Lasers in the treatment of benign prostate hyperplasia
In 1996 the FDA (the North American agency responsible for the regulation of medical procedures) approved lasers for the treatment of obstructive BPH. Since then, many kinds of lasers have been developed.This technique destroys prostate tissue by producing thermal energy that is conducted through a fiber inserted through the urethra, which is used to cut, coagulate and vaporize the tissue and convert it into CO2 and water vapor.
The most frequently used lasers are Ho:YAG (holmium laser), KTP (potassium titanil phosphate or green laser), LBO (lithium triborato), and SCD (semiconductor diode laser).
This laser uses a fiber that allows the tissue to be simultaneously cut and vaporized, allowing it to be used on large prostates.BPH tissue is cut into 2 or 3 pieces that, by use of a shredder, are separated into small pieces, which are later removed. The advantage of this technique is that patients who have received anticoagulant treatment and who have large prostates can be treated as in open surgery, but with much less bleeding and with a shorter time of hospitilization, between 1 and 2 days. This laser technique does not provide advantages in the treatment of smaller prostates over TUPR (transurethral prostate resection).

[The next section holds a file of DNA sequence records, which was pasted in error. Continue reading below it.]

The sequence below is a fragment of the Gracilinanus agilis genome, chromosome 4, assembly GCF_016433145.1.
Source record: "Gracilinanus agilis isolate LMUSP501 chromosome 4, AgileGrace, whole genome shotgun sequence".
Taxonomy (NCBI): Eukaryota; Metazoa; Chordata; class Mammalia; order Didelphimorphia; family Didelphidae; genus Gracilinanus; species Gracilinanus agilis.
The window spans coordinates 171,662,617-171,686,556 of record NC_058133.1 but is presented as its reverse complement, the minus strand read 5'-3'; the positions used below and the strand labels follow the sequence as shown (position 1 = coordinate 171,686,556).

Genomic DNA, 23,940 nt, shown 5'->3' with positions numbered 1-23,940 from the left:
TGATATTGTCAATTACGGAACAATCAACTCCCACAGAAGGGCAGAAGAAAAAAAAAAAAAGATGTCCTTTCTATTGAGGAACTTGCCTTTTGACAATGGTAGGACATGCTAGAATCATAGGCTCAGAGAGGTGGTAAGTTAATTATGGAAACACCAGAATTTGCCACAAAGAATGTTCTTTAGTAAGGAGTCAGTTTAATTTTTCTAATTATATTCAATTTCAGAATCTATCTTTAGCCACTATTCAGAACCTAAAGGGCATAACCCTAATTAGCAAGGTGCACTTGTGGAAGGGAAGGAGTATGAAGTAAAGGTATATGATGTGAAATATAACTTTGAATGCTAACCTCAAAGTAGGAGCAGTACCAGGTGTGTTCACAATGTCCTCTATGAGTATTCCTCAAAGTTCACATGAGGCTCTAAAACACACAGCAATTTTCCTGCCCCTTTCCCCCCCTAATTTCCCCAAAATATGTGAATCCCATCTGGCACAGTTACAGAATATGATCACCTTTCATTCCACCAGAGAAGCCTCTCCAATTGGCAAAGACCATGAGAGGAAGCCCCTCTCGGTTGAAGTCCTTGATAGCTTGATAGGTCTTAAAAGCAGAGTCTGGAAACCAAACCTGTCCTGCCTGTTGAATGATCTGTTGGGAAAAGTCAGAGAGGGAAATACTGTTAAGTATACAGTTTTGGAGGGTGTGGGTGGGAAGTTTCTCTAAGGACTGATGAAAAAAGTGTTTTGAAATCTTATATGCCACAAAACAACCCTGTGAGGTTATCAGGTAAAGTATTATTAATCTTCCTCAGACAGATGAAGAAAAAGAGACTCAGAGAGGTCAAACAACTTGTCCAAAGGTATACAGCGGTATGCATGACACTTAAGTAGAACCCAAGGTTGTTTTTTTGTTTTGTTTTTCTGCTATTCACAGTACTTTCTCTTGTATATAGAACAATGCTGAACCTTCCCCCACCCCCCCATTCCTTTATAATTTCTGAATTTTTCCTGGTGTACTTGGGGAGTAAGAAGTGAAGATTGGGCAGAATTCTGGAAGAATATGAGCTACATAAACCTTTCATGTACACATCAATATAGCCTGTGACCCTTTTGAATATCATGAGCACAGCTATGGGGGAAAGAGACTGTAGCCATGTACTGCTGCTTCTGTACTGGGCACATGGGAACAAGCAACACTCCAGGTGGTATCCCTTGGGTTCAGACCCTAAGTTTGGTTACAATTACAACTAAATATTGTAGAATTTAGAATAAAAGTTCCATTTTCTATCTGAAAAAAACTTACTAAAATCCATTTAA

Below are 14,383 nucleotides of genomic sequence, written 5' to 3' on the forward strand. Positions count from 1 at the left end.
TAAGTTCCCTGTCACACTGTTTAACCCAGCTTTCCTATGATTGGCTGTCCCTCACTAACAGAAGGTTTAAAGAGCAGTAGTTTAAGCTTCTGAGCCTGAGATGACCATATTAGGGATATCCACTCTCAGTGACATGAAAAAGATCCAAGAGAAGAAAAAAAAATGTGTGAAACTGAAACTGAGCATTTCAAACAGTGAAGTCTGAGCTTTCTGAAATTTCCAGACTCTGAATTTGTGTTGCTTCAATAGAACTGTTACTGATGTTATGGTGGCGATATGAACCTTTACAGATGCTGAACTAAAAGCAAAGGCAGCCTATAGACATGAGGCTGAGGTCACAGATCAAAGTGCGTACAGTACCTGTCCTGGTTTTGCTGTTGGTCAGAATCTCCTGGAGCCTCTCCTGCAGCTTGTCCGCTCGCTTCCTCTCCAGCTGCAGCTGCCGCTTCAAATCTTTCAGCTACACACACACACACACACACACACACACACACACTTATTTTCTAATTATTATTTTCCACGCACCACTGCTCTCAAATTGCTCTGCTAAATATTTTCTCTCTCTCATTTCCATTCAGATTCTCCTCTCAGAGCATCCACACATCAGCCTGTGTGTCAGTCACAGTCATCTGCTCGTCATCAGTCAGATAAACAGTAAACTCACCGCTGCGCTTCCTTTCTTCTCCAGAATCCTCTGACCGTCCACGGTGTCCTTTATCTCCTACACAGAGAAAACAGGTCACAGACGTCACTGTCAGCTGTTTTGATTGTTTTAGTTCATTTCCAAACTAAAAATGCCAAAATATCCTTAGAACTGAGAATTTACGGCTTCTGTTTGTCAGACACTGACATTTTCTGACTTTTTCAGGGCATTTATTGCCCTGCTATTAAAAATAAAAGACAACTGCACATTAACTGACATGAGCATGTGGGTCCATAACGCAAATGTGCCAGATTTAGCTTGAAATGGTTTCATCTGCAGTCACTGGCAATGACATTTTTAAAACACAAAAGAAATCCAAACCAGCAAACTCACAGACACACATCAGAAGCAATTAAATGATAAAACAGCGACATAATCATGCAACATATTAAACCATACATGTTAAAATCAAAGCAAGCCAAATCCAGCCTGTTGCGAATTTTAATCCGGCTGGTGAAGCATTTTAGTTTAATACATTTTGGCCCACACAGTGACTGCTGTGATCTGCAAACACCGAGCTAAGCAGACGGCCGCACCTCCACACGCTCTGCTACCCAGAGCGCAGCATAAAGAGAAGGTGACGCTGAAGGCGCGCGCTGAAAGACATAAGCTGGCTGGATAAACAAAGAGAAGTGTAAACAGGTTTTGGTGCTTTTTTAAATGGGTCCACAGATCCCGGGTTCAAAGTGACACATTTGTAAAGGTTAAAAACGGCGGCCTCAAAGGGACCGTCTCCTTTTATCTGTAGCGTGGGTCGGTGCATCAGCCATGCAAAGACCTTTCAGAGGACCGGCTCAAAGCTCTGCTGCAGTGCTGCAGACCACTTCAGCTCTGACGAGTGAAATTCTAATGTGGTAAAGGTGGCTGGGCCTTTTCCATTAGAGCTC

KTB is popularly known as "green laser" and works with a maximium energy of 80 W, while LBO needs 120 W. Both techniques allow for adequate tissue destruction by vaporization.
The procedure can be monitored by endorectal prostate ultrasound, a technique which we pioneered and have practiced since 2007, which allows us an appropriate view of the photovaporization process. (youtube video). The rate of vaporization is approximately 6 grams in 10 minutes. The procedure can be used on prostates up to 80 grams in weight and in patients that are on anticoagulants. Twenty-four hours after the procedure the urethral probe is removed and the patient is discharged.
Also known as "red laser," this laser requires a maximum energy of 120 W. Its primary advantage is that it has the highest rate of vaporization, approaching the destruction of 7 grams in 10 minutes, as well as stronger coagulation than other laser models. (Put video). This laser can treat prostates up to 80 grams in weight and the procedure can be monitored by ultrasound. Twenty-four hours after the operation the probe is removed and the patient is discharged.
Absolute anhydrous alcohol (ethanol) is injected into the prostate in liquid or gel form through the urethra or the perineum. The alcohol destroys the BPH and can be applied to large prostates. This is a very rapid procedure (15-20 minutes) and can be used on patients with concomitant severe diseases and those that cannot undergo prolonged and profound anesthesia. It is carried out with local anesthesia or intravenous sedationand ultrasound. The patient is discharged the same day. The urethral probe is left in for between 5 and 7 days. 26% of patients need to be re-treated within 3 years of the procedure.
Photo (before ethanol) - Photo (6 months later)
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